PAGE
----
The University of Tennessee Libraries has received a $250,000 grant from the Henry Luce Foundation* to complete processing and promote the recently acquired Beauford Delaney Papers, the personal archive of the renowned modernist painter. The grant will fund a two-year graduate research fellowship, an opening exhibition and celebration, and community exhibitions planned in collaboration with the Knoxville Museum of Art, the Beck Cultural Exchange Center, and UT’s Ewing Gallery of Art.
The Beauford Delaney Graduate Research Fellowship, which includes a summer-long study and research opportunity in Paris, France (Beauford Delaney’s adopted home), will provide a transformative academic experience to a postgraduate seeking an advanced degree. This prestigious position should attract candidates from graduate programs in art, history, and other disciplines.
The grant was awarded under the foundation’s American Art Program, which sponsors projects that advance the role of the visual arts in a more open and equitable society, that foreground diverse experiences and perspectives, and that promote more vibrant and empathetic communities.
“This generous grant from the Henry Luce Foundation will allow the UT Libraries to move quickly to make this culturally significant archive accessible for research, student scholarship, and public engagement,” said Holly Mercer, Senior Associate Dean at the UT Libraries.
In 2022, the UT Libraries acquired the personal papers of Knoxville-born artist Beauford Delaney (1901–1979), widely considered one of the major modernist painters of the 20th century. Delaney’s personal papers — including sketchbooks, scrapbooks, daily musings, and correspondence with artistic and literary luminaries such as James Baldwin, Georgia O’Keeffe, and Henry Miller — now reside in UT’s Betsey B. Creekmore Special Collections and University Archives.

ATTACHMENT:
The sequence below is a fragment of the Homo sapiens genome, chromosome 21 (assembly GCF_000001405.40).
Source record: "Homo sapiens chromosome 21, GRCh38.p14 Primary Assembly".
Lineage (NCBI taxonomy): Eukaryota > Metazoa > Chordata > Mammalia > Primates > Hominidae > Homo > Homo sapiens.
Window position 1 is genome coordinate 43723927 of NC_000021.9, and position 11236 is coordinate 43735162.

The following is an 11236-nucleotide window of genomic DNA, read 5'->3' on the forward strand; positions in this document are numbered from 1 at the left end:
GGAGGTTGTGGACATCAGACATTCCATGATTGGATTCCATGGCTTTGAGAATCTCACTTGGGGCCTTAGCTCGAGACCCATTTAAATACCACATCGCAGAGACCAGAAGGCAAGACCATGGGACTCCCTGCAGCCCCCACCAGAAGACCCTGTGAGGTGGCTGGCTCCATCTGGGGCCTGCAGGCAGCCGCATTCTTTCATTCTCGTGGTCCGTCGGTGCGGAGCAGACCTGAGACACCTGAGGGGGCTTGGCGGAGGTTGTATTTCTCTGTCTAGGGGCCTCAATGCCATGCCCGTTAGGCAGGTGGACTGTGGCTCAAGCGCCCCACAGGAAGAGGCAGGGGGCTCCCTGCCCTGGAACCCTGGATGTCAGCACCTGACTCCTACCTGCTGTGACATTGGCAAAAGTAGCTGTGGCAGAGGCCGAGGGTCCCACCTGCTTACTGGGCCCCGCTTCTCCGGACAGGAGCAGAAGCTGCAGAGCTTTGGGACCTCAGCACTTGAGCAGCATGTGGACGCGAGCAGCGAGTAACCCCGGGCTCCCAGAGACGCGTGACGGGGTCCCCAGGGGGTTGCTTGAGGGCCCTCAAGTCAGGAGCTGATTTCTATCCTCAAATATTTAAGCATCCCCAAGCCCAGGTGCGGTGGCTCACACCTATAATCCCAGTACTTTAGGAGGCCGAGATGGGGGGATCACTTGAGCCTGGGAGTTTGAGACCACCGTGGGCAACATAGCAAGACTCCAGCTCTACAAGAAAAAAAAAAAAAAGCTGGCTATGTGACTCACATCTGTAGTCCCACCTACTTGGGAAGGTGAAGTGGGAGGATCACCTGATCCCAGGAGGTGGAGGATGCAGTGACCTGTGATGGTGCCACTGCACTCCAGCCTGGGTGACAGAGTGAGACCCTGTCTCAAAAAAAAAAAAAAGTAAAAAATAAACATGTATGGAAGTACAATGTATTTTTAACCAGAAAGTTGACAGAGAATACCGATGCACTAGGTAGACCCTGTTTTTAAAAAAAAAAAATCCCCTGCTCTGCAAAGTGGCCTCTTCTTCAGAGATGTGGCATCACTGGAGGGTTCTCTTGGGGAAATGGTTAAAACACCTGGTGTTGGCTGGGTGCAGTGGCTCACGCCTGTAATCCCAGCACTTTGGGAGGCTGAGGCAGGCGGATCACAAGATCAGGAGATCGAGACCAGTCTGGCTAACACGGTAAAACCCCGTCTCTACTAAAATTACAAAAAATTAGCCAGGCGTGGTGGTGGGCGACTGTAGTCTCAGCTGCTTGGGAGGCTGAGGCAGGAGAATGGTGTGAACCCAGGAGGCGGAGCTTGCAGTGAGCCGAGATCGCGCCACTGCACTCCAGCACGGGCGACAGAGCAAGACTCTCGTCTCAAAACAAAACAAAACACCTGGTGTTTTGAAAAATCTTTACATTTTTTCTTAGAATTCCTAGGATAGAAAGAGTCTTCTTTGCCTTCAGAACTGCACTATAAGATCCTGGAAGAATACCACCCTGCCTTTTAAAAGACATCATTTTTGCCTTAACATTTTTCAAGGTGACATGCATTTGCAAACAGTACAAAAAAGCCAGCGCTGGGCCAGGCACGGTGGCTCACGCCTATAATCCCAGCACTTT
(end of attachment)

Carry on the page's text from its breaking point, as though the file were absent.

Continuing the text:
The Henry Luce Foundation grant will allow the UT Libraries, working in collaboration with community partners, to further secure Knoxville’s rightful place as the epicenter for historians, researchers, and artists studying the life and work of Beauford Delaney and Beauford’s brother Joseph Delaney (1904–1991), also a well-known painter.
The Knoxville Museum of Art (KMA) holds the world’s largest public collection of work by Beauford Delaney. UT’s Ewing Gallery of Art holds a large bequest of works by Joseph Delaney. And the Beck Cultural Exchange Center (which holds Delaney family photos, correspondence and other documents) has purchased the only remaining Delaney family home and begun construction on a Delaney Museum and study center, which is on track to open in 2024.
The new graduate research fellow will, under the direction of UT Libraries archivists, work closely with those museums to plan events and exhibitions that will promote the research and cultural value of Delaney collections held by cultural heritage institutions in the artists’ hometown. The Henry Luce Foundation grant will fund kiosks at the KMA, the Ewing, and the Beck to showcase virtual exhibitions. UT’s Betsey B. Creekmore Special Collections and University Archives is planning both on-site and online digital exhibitions of the Beauford Delaney Papers. Taken together, these exhibitions will demonstrate the impact of Beauford Delaney’s work and celebrate his legacy across Knoxville.
Commending the planned project, Reverend Reneé Kesler, president of the Beck Cultural Exchange Center, noted a compelling need for greater visibility of the local collections: “Beauford was friends with and beloved by the most respected cultural and intellectual figures of his age. He was a close friend and mentor to novelist, playwright, and social critic James Baldwin. Georgia O’Keeffe, who rarely did portraits, painted Beauford’s. He was the subject of an affectionate essay by great American writer Henry Miller. Yet many people in Knoxville are not familiar with this native son and his distinguished legacy.”
The local collaborations made possible by the grant from the Henry Luce Foundation will undoubtedly amplify public discourse centered on the life and work of Beauford Delaney.
* The Henry Luce Foundation seeks to enrich public discourse by promoting innovative scholarship, cultivating new leaders, and fostering international understanding. The Foundation advances its mission through grantmaking and leadership programs in the fields of Asia, higher education, religion and theology, art, and public policy. The Luce Foundation’s American Art Program supports innovative museum projects nationwide that advance the role of visual arts of the United States in an open and equitable society, and the potential of museums to serve as forums for art-centered conversations that celebrate creativity, explore difference, and seek common ground. The Foundation empowers museums to reconsider accepted histories, foreground the voices and experiences of underrepresented artists and cultures, and welcome diverse communities into dialogue.
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